Threat Intelligence, Incident Response, TDR

Cyber spies in disguise: Nation-state

If, by chance, some extended space travel took you out of Earth's orbit for the past 25 years and you just returned, you might be excused for thinking not much has changed in foreign relations. Western leaders like Canadian Prime Minister Stephen Harper are back to referring to the NATO countries as the “free world” and relations with Russia (yeah, we call it that, again) are chilly once more. China? Still red, and still spying on us, although now the Cold War is fought through advanced persistent threat (APT) in the cloud, on email servers and over mobile devices.

In February 2013, Alexandria, Va.-based Mandiant provided a detailed view inside the activities of APT1  –  a unit of the People's Liberation Army (PLA) operating primarily out of Shanghai's Pudong New Area  –  which had compromised an estimated 141 organizations in 20 major industrial sectors.

“That report was important for a number of reasons,” says Amit Yoran (below), general manager and senior vice president of RSA Security in Bedford, Mass., and a former director of the Department of Homeland Security's National Cyber Security Division. “It provided some interesting specifics and raised awareness of these types of activities.”

While he says those within the security community merely shrugged at the confirmation of what they already suspected, the Mandiant report heightened people's understanding of how far foreign nations will go to obtain information.

Three months later, leaks from former Booz Allen Hamilton contractor Edward Snowden illustrated that China was not the only country playing the game.

“It wasn't unknown that spying was going on, but the increased profile changed the environment beyond the narrow core,” says Larry Clinton, president and CEO of the Internet Security Alliance, a nonprofit collaboration between trade associations and academia focused on cyber security.

“The technical content of the Mandiant report was not a shock,” agrees Michael Sutton, vice president of security research at San Jose, Calif.-based Zscaler, but he says the sudden public spotlight forced the PLA unit underground for about three months.

Despite the disruption, says Alex Cox, a senior research analyst at RSA FirstWatch, “It didn't really change things. The past six months have been business as usual for those guys.”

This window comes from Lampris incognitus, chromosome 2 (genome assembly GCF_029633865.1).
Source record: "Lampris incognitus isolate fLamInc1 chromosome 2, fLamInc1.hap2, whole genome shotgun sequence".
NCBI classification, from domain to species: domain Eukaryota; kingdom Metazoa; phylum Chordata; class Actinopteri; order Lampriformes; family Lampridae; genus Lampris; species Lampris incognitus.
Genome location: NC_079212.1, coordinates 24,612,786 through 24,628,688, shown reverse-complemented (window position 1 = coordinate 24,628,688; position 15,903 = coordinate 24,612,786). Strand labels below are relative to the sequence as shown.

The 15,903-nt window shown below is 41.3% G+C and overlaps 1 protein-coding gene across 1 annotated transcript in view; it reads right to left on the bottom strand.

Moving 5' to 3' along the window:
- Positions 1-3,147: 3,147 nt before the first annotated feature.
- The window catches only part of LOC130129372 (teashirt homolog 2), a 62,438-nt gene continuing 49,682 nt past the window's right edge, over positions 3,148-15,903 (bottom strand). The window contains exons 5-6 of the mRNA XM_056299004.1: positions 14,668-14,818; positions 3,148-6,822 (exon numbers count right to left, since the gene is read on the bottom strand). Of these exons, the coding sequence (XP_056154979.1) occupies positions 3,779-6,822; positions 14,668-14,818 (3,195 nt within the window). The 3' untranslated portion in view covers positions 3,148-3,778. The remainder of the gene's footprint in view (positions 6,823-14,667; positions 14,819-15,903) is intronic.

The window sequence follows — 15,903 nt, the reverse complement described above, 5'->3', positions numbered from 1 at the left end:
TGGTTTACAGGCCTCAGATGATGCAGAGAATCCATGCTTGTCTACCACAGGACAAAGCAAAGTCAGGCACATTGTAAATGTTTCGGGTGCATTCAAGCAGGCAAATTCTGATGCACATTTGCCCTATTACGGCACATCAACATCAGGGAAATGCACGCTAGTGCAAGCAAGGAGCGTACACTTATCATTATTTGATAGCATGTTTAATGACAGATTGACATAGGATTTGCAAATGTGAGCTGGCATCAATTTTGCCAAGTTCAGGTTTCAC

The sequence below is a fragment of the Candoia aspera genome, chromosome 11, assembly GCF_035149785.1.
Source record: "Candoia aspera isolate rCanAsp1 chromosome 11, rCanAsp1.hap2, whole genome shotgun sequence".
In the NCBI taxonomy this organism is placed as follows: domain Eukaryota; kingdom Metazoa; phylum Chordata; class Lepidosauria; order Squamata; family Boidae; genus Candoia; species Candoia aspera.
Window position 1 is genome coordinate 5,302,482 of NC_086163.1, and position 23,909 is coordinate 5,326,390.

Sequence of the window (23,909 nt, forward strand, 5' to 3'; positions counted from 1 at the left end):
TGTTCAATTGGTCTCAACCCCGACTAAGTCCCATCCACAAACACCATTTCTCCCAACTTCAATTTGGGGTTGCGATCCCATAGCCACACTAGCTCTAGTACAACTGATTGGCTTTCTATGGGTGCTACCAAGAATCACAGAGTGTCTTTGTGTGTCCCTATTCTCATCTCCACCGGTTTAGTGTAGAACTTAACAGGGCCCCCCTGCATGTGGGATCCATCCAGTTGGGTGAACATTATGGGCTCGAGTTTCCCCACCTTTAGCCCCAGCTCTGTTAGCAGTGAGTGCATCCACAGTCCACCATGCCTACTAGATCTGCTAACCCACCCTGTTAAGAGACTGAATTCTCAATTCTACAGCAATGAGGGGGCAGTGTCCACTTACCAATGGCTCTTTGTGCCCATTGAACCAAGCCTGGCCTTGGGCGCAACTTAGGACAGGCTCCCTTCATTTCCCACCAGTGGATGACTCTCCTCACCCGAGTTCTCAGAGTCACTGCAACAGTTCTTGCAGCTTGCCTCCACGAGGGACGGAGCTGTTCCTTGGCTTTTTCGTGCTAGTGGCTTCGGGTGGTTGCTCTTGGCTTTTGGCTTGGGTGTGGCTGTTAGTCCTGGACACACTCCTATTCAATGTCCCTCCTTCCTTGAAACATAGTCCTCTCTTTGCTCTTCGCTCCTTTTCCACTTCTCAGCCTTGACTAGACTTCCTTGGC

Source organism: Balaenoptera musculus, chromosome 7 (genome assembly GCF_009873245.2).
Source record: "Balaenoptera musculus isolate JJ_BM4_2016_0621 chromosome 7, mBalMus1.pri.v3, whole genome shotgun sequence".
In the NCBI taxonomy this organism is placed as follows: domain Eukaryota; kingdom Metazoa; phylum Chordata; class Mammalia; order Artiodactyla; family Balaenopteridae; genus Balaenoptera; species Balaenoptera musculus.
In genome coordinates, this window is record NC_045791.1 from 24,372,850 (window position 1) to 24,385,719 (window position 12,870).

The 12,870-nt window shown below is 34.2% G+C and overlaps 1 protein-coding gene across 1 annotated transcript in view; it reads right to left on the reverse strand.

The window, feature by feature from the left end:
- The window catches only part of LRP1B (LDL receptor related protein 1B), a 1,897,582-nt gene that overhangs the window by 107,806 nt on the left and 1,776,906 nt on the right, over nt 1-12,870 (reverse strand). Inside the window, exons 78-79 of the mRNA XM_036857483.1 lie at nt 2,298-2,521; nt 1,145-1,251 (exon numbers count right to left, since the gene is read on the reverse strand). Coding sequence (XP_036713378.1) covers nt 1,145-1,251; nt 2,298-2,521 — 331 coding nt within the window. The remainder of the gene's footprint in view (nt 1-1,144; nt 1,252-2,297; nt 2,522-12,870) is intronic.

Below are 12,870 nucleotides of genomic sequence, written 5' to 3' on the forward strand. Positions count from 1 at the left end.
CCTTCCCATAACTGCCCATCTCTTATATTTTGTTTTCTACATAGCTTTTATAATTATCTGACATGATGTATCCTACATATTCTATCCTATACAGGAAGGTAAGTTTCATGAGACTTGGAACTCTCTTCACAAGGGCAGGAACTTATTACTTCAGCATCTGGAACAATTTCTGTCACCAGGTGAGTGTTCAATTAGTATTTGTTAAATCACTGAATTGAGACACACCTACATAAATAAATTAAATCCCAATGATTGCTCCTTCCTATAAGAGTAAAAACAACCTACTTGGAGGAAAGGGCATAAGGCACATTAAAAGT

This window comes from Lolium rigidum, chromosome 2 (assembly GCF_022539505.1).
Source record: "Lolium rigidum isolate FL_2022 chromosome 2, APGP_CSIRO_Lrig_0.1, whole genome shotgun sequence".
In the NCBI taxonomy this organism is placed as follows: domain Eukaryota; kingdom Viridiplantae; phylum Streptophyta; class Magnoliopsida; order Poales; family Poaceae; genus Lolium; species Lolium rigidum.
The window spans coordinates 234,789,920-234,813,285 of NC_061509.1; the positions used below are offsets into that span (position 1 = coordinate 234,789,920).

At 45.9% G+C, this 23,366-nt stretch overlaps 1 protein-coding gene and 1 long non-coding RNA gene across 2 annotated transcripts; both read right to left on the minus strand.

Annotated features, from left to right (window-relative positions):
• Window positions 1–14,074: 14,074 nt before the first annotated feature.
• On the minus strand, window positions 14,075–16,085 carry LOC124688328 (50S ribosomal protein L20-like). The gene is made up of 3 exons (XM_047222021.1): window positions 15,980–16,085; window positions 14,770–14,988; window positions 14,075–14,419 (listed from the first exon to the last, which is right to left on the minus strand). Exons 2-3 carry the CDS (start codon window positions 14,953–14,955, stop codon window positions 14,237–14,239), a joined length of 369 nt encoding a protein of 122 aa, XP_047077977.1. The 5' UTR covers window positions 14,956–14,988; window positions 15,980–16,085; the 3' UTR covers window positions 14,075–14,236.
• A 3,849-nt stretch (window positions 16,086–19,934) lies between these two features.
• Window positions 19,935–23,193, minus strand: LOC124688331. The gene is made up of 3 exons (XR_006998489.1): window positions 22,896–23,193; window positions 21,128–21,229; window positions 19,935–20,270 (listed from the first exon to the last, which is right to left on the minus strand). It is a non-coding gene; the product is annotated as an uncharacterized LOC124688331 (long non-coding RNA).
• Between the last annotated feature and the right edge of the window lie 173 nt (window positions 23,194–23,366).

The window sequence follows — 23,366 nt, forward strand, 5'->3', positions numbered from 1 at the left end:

The weakest link

In this instance, business as usual means setting watering-hole traps and launching the kind of spear-phishing attacks that have reached as high as some federal government departments in the West.

“People continue to be the weakest link,” says Cox. “These APT crews know they can break in, and as far as security goes, we're seeing the same level of sophistication, or lack thereof, among Fortune 100 companies.”

Yoran adds that since the revelations there have been some changes in the tools and techniques being used. “But, that's just par for the course, over time. We are dealing with some very focused adversaries.”

In an email response on behalf of Communications Security Establishment Canada – the country's secretive cryptologic agency – spokesperson Ryan Foreman wrote: “Cyber threat actors are constantly probing government systems and networks looking for vulnerabilities. These activities are becoming more frequent and more sophisticated.” 

Meanwhile, Cox says that the majority of attacks continue to emanate from China  –  and whether they are state-sponsored continues to be debated  –  but adds that countries like Russia and India are also active sources.

“Basically, everybody's doing it,” he says. “A lot of it is retaliatory, some of it is politically motivated. Not everything we see is a state-sponsored attack.”

Unlike the Cold War years, when geo-political shifts and events like the thwarted Bay of Pigs Invasion, would trigger a spike in spy activity, observers say that we are unlikely to see more attacks in the wake of something like Russia's takeover of Crimea.

“I think countries like Russia and the U.S. are already at full capacity as far as cyber espionage goes,” says Clinton.

Sutton agrees. “A cooling of relations between the NATO members and Russia won't change anything. Cyber espionage is already there and ongoing. What we're seeing is lengthy intel gathering.”

What has occurred is a shift in targets. In addition to focusing on government and related organizations, foreign players have begun extending their activities to media outlets.